Gun Digest

Rimfires For Self-Defense … Does It Make Sense?

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Rimfires for self-defense might be met by a chorus of clucking tongues, but when lives are on the line, ‘small' is better than nothing at all.

Scott Reidy, director of training at Sig Sauer Academy, spent 21 years as a police officer in Nashua, New Hampshire, where winters are cold and clothing is heavy. He’s spent most of the last 10 years as a full-time firearms instructor.

“Last year, we had 14,000 students through our concealed carry program,” he said. “We teach heavily on acceptable caliber and recommend no lower than a .380, but there are some big caveats there. Can you safely manipulate the gun? Manage the recoil? How small does the gun need to be to conceal?”

In other words, there are scenarios where rimfires for self-defense make sense, rare as they might be. Older arthritic hands that can’t handle the snap of a micro .380 or 9mm might be OK with a low-recoil .22 WMR or .22 LR. Disabled or injured shooters with limited hand mobility may be able to safely manipulate a small and light pistol, with limited recoil.

Then, there are deep concealment scenarios that call for a positively tiny piece—a boot or even a belt-buckle gun. This all boils down to the idea that a small gun a shooter can shoot accurately, reliably and quickly is better than a larger caliber they can’t shoot well at all. Hitting is better than missing. One gun is better than no gun.

When looking for penetration from a .22-caliber bullet, think speed. CCI's Stinger and Velocitor rounds are designed with velocity in mind.

And, two guns are better than one gun. A friend of mine in Georgia does just this, carrying a concealed Sig P365 on his hip every time he steps out of the house, along with a Ruger LCR in .22 WMR in an ankle holster when about town with his wife, who knows how to shoot but doesn’t like to carry.

“If something terrible happens, and we’re in a shopping mall, say, I can get her to a safe place, arm her with that little gun she likes to shoot at the range, and situationally we’re better off,” he said. “Two guns are better than one.”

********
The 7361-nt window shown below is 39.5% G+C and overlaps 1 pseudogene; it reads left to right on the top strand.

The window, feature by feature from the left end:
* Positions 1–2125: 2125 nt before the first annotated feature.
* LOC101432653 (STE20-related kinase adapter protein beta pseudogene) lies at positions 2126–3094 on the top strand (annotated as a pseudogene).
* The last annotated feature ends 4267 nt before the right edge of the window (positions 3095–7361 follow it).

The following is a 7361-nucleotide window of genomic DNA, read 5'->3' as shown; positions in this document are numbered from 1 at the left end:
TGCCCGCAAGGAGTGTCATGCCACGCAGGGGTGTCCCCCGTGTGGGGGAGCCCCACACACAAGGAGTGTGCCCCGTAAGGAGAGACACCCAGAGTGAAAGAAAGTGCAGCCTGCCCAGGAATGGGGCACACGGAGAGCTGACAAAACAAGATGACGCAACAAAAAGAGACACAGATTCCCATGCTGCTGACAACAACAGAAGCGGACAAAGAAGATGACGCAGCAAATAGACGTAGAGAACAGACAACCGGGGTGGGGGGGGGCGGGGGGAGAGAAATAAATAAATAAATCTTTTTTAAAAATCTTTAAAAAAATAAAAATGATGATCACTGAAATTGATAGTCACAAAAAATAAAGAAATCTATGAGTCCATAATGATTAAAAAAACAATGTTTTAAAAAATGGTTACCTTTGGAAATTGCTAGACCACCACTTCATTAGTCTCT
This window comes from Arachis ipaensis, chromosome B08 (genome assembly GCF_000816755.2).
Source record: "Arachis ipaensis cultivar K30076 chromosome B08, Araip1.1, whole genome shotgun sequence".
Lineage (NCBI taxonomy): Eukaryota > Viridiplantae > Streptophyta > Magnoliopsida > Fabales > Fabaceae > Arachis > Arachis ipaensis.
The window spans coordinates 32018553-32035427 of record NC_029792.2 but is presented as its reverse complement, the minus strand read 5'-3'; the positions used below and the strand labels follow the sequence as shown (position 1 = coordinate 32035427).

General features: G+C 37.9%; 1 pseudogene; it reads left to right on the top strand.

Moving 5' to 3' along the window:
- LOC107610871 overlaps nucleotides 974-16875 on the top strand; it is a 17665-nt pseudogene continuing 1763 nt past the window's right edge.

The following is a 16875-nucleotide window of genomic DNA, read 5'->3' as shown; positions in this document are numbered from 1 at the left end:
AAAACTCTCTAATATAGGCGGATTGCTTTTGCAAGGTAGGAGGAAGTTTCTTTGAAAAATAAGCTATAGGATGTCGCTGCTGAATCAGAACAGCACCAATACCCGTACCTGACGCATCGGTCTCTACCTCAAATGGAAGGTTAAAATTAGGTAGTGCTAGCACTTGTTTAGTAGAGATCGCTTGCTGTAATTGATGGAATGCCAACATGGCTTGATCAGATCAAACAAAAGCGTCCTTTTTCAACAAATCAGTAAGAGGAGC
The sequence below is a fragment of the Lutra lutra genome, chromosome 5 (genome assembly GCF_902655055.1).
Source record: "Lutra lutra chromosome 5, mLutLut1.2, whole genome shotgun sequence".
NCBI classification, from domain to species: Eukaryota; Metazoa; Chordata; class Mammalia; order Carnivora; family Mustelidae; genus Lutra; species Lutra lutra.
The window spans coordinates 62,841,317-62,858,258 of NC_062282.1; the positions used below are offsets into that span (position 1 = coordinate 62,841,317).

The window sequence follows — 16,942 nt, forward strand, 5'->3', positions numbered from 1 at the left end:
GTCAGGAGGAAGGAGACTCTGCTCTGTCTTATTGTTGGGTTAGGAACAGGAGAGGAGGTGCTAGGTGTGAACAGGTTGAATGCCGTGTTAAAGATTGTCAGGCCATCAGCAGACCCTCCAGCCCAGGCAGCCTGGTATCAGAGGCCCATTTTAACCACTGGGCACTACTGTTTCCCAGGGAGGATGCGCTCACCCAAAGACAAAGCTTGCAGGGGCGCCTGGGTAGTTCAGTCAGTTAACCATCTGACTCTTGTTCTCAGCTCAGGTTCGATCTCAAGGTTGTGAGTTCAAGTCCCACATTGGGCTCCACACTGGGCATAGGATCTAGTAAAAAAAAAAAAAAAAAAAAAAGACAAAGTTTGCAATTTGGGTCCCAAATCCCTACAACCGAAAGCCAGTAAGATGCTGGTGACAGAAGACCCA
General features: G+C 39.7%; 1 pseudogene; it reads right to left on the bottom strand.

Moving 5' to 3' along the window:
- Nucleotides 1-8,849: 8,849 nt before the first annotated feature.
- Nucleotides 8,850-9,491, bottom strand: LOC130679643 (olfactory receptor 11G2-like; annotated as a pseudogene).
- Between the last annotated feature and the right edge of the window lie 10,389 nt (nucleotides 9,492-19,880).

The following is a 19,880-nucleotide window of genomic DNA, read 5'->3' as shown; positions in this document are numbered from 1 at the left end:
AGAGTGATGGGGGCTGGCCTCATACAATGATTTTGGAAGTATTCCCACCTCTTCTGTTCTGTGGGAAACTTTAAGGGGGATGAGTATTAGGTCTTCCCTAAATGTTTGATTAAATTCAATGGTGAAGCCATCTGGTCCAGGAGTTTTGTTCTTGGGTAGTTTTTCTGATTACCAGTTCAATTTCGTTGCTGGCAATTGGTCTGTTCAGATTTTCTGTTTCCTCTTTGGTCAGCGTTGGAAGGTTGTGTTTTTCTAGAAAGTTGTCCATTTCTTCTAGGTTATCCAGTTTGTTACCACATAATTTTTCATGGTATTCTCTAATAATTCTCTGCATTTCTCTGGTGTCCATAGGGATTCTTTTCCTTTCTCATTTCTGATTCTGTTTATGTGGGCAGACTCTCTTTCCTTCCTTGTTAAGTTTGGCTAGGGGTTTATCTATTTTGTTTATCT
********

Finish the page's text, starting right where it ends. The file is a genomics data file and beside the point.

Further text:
Limited as it might be, rimfires have a particular use case in the self-defense world.

.22 Magnum For Self-Defense

Considering rimfires for self-defense, we’re really lumping together the two .22s—the .22 WMR and the .22 LR. This is largely unfair because as all Gun Digest readers know, ballistically they’re very different. Most won’t argue the adequacies of .22 WMR for self-defense, and some will say its power versus cost versus weight make it the ideal SHTF survival round.

Consider how the .22 WMR holds up to the old-school pocket gun rounds like the .25 Auto and .32 Auto, as tested by engineers at Federal Ammunition at the Federal Factory in Anoka, Minnesota.

“Our Gold Dot .22 Magnum load, which we’ve had in the lineup for years, will go toe-to-toe with any .32 Auto or .25 Auto any day of the week,” said Dan Compton, product manager for rimfire and shotshell with Federal. “Our main goal was penetration, even at the sacrifice of expansion. The light bullet with flat profile really gave us that penetration.”

Federal found that the 40-grain .22 WMR running 1,500 fps penetrated 2.5 inches more than the heavier, slower 60-grain .32 Auto load running just 725 fps. Talented gun writers like our own Richard Mann have corroborated these findings from as early as 2013, how the .22 WMR with loads like Gold Dot and Hornady Critical Defense have killing penetration when placed correctly, with adequate expansion from handgun-length barrels.

.22 LR For Self-Defense

A more debated topic is the viability of .22 LR for self-defense applications. While no dedicated .22 LR self-defense loads are currently on the market, it wouldn’t surprise me if we see them trickle out in the new year.

If the main goal remains penetration, as it was for Federal on .22 WMR project, it’s likely a self-defense .22 LR will be a fast, light load—something hyper-velocity like a CCI Stinger or Velocitor. Both loads have been widely tested by engineers and gun writers alike for self-defense applications, and, in the best cases, penetrate ballistic gel just 6 inches.

To this point, Reidy has seen cases on the street where .22 LR rounds have failed to penetrate heavy leather jackets. One of my most memorable police stories as a daily newspaper reporter was a guy shot randomly in the back of the head with a .22 LR while running down the street. The shooter was an estimated 50 to 100 yards away when his 40-grain soft point connected dead center in the back of the runner’s head. The bullet broke the skin, but not the skull, and stuck there like bent tin can. The cell phone photo his girlfriend had taken of the bullet lodged in his head was graphic, and the newspaper declined to run it. The runner, for what it’s worth, thought he was stung by some giant hornet and was seen, patched up and pushed out of the emergency room in a few hours.

Not all .22 LR loads are equal, of course. Damage from a bulk-pack load at 100 yards is nothing like that from a hyper-velocity round at 10 steps. At bad-breath distances, the right .22 LR could be potent. As David Petzal has written, “They’ve killed African lions and Alaskan grizzlies and who knows how many unfortunate human beings.”

With a big trend in the firearm industry currently being all things .22 LR, and the release over the past year or so of new .22 LR pistols from Glock, Ruger, Taurus, Kel-Tec and others, rest assured the discussion of .22 LR as a viable and deadly self-defense round is only just beginning.

Editor's Note: This article originally appeared in the 2020 EDC issue of Gun Digest the Magazine.

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